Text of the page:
Thanks Al and the very best to you. ---Tom




Thursday, July 3, 2014

When I'm Dreaming Yes I know I'm Gonna Dream


The sailing adventure is over for now.  We had the time to enjoy nature, family and each other all while having some of the best adventures we could not have anticipated or planned.
This weekend I will be able to get back to the farm in Maine and I will update you all on the progress of the sea buckthorn orchard out there in the wilderness.   Hopefully soon we will be able to focus more intently and share even more.

In the meantime I have found a few articles which may be of interest.  Most are rather scientific but I encourage you to skim them and see what some of the scientists around the world have been interested in.  Research into the minutia of every aspect of Hippophae rhamoides is widespread and growing.  If you are reading this blog that must not surprise you.  Photos and updates of the orchard to be posted very soon.  Thanks for reading.

Click the titles below for the full text of the articles.........

Saturday, June 21, 2014

Update to the Sailing Adventure of Fartbox and Sea Buckthorn Sailing

An update to everyone here at Foxgreen Farms. The sailing trip was cut a bit short but we are still on the water. Sailing from Block Island to the Cape Cod canal we lost the rudder while the wind was at our back under full sail. Some quick action bringing the sails down to prevent the boat from being blown over (no steering) and we were safe. Even so we were dead in the water. Engine worked but useless without steerage. With life vests on and help from the Coast Guard and Safe Sea we were towed about 7 miles back into shore and are now moored back in Newport RI. Luckily we have some wonderful friends there to help and the sailing will continue local to Newport over the next week. This has been the best time of my life even with the setbacks. The #1 great thing is being with my best buddy during these experiences and his children will be joining us shortly. For those of you who might be expecting updates on Agro-Ecology and Sea Buckthorn, they will resume shortly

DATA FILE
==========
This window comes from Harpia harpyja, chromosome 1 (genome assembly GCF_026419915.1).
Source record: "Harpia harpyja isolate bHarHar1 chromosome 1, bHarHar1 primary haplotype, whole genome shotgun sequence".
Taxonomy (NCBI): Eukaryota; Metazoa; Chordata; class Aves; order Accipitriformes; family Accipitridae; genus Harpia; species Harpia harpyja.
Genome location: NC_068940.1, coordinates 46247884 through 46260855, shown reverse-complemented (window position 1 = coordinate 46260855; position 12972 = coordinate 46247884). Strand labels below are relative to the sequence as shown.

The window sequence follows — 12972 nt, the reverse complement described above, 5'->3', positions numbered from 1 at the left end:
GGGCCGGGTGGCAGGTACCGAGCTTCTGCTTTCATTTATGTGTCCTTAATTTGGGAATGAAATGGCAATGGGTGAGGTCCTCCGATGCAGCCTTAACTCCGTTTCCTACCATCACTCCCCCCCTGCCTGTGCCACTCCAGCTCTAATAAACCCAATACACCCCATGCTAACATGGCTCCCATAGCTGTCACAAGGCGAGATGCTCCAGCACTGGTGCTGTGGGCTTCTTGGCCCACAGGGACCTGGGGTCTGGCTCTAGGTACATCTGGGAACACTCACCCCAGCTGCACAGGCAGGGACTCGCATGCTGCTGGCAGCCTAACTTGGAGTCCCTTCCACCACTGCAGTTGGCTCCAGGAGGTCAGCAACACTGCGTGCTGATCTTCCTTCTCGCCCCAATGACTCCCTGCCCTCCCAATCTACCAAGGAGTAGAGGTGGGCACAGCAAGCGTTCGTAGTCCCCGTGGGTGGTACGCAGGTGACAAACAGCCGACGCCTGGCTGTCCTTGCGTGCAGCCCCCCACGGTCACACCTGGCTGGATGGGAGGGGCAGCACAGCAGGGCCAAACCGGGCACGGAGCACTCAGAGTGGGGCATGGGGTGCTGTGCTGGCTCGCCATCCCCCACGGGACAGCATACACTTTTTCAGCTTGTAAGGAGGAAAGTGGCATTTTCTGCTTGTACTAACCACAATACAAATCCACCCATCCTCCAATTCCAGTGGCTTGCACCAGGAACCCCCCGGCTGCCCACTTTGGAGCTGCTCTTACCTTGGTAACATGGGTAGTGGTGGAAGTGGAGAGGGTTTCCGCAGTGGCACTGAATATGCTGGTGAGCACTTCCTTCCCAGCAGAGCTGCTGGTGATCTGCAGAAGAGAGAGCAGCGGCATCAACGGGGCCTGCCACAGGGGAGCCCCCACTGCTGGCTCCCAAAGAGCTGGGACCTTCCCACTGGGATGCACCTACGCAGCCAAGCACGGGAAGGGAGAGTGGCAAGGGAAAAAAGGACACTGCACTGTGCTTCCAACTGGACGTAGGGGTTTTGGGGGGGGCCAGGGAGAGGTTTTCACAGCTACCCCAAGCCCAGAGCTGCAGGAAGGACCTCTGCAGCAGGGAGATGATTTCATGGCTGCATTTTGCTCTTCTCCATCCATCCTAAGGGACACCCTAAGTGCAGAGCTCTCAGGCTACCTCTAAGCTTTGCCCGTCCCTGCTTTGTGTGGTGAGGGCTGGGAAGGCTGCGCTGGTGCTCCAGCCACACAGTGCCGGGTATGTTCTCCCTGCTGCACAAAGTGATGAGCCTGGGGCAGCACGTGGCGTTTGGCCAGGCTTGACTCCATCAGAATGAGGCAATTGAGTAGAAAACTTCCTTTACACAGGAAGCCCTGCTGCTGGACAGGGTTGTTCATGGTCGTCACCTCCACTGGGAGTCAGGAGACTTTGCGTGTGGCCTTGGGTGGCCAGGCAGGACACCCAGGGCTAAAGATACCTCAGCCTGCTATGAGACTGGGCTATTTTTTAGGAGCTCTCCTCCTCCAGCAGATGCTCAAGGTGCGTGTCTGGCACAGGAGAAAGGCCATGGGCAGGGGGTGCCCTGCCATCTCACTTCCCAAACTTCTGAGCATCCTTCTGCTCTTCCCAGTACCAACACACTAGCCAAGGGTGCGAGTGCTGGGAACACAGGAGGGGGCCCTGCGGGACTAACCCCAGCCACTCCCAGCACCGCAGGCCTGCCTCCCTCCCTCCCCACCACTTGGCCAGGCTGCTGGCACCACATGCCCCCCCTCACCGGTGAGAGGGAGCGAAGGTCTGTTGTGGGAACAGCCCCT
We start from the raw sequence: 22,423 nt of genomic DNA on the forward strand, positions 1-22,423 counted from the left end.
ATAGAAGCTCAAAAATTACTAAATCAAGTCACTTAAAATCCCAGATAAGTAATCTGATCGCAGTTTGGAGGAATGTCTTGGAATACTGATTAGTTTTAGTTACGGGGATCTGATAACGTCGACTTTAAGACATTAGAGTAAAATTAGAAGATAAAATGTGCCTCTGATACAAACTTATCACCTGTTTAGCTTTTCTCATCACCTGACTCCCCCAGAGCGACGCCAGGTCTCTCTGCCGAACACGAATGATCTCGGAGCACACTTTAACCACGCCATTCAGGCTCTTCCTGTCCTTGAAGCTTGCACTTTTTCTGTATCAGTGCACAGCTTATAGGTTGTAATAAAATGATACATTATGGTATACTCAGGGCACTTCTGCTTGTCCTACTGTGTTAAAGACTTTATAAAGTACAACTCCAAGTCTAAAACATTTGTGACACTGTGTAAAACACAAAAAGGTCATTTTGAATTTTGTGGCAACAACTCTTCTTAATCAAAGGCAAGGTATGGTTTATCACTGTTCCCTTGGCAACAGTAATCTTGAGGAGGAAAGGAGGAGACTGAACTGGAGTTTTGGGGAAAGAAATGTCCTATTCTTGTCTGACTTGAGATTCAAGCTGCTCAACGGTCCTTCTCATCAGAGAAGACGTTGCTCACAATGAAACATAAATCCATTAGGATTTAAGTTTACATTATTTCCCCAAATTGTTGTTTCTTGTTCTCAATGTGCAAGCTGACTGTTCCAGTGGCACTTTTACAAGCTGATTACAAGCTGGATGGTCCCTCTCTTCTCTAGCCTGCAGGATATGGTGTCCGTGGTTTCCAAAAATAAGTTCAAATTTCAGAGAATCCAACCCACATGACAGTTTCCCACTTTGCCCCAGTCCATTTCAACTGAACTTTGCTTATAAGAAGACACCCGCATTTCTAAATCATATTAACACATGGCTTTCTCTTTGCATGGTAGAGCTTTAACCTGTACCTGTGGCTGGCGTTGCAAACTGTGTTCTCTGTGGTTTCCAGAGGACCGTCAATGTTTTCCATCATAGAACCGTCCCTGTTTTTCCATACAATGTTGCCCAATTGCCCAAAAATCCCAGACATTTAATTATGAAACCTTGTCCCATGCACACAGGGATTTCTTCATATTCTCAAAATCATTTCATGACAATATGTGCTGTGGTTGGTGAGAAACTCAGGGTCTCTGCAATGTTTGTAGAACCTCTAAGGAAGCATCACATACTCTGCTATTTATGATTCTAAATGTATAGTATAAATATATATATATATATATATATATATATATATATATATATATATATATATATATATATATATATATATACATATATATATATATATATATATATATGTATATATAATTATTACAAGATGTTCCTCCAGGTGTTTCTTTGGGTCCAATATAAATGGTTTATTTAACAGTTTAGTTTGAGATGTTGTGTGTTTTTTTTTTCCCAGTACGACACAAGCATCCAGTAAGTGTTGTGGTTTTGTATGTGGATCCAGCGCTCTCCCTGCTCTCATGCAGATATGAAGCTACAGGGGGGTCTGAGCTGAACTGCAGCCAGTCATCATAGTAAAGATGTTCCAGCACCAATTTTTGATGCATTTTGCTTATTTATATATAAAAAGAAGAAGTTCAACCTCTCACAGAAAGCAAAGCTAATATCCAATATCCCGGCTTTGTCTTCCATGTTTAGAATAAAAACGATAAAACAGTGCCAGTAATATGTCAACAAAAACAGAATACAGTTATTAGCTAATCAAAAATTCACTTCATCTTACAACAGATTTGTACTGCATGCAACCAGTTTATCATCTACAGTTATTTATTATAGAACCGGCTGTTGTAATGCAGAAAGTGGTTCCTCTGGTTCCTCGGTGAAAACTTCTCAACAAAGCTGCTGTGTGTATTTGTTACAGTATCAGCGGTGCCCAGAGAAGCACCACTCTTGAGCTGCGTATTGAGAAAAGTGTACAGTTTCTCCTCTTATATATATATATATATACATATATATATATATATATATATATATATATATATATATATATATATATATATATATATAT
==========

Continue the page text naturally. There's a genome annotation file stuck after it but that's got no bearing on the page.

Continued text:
Thursday, June 12, 2014

Seabuckthorn and the Seven Seas -

video
A short note to followers of the blog.  Craig and I are embarking on a dream-come-true adventure and will be sailing a 30 foot sailboat for the next few weeks.  So for a short time any seed orders will be filled in the first week of July.
Craig at the helm
video
Also I am going to post, hopefully some interesting photos etc of our trip in the Atlantic waters of New England.
Jametown Bay Rhode Island

Monday, June 9, 2014

50% off Sale Ends Tomorrow

Almost over! 50% off Sale 
Send us a message through FACEBOOK and we will invoice you the 50% off price. Easy!

Yellowhorn Plants - 

6-12", Grown one year as a seedling and one year as a transplant in field. Bareroot shipped. Free Shipping 50% discount off of regular price on Jiovi.com --Total 10 plants- price including shipping $45.00

Siberian Pea Shrub - 

6-12", Grown Two years as a seedling and one year as a transplant in field. Bareroot shipped.- - Total Price - 10 plants- including shipping $62.00




Monday, June 2, 2014

Be Happy! Eat Sea Buckthorn

Be Happy, Eat Sea Buckthon, Russian Scientists Say

Russian chemists have developed a method for extracting high concentrations of the "happiness hormone" serotonin from the sea buckthorn plant, the tranches of which are usually discarded debris during its harvest.

"The bark of sea buckthorn contains lots of serotonin--a thousand times more than bananas or chocolate--but the problem is that sea buckthorn bark is not as much fun to chew as a banana or chocolate." said Oleg Lomovsky, the deputy research director at the Institute of Solid State and Mechanical Chemistry in Novosibirsk.

While serotonin is popularly known as a "happiness hormone", it can also be used as a natural preservative to keep flowers or leafy vegetables fresh for up to three to five times longer, Lomovsky said.

Artificially produced serotonin is too expensive to be used to keep salad greens fresh, but its natural counterpart derived from sea buckthorn would be cheaper and safer for human health.

Interesting?  Yes.  I couldn't verify the specific researcher or study but here is a very interesting one done in Romania in 2007.  http://www.bioaliment.ugal.ro/revista/1/Paper3pp.pdf

---Tom


Tuesday, May 27, 2014

Now our Dreams are Coming True

Sea Buckthorn Orchard in Maine

Lupines before budding taken same time as other photos